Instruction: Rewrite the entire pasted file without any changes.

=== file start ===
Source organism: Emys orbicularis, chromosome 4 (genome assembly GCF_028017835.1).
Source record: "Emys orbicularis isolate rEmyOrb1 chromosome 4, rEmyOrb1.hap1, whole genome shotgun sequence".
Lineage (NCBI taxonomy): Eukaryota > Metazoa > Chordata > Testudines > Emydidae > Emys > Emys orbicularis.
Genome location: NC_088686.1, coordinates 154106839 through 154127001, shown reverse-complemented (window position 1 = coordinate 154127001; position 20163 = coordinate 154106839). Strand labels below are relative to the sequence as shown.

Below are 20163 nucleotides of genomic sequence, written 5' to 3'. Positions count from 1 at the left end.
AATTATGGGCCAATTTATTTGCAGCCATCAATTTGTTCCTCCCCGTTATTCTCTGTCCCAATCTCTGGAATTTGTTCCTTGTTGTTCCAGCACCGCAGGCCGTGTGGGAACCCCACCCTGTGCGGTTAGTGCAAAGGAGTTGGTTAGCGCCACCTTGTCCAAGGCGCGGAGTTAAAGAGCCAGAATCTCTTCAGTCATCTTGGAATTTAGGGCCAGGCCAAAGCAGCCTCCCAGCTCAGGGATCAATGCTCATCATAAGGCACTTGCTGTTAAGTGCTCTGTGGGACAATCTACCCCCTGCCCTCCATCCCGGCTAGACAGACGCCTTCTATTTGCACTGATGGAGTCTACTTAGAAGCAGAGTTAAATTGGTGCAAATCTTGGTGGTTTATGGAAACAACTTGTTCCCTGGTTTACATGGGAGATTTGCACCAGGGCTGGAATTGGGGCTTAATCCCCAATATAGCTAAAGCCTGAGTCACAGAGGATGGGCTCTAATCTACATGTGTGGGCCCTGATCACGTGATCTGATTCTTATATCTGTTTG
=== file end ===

Source organism: Emys orbicularis, chromosome 4 (genome assembly GCF_028017835.1).
Source record: "Emys orbicularis isolate rEmyOrb1 chromosome 4, rEmyOrb1.hap1, whole genome shotgun sequence".
Lineage (NCBI taxonomy): Eukaryota > Metazoa > Chordata > Testudines > Emydidae > Emys > Emys orbicularis.
Genome location: NC_088686.1, coordinates 154106839 through 154127001, shown reverse-complemented (window position 1 = coordinate 154127001; position 20163 = coordinate 154106839). Strand labels below are relative to the sequence as shown.

Below are 20163 nucleotides of genomic sequence, written 5' to 3'. Positions count from 1 at the left end.
AATTATGGGCCAATTTATTTGCAGCCATCAATTTGTTCCTCCCCGTTATTCTCTGTCCCAATCTCTGGAATTTGTTCCTTGTTGTTCCAGCACCGCAGGCCGTGTGGGAACCCCACCCTGTGCGGTTAGTGCAAAGGAGTTGGTTAGCGCCACCTTGTCCAAGGCGCGGAGTTAAAGAGCCAGAATCTCTTCAGTCATCTTGGAATTTAGGGCCAGGCCAAAGCAGCCTCCCAGCTCAGGGATCAATGCTCATCATAAGGCACTTGCTGTTAAGTGCTCTGTGGGACAATCTACCCCCTGCCCTCCATCCCGGCTAGACAGACGCCTTCTATTTGCACTGATGGAGTCTACTTAGAAGCAGAGTTAAATTGGTGCAAATCTTGGTGGTTTATGGAAACAACTTGTTCCCTGGTTTACATGGGAGATTTGCACCAGGGCTGGAATTGGGGCTTAATCCCCAATATAGCTAAAGCCTGAGTCACAGAGGATGGGCTCTAATCTACATGTGTGGGCCCTGATCACGTGATCTGATTCTTATATCTGTTTG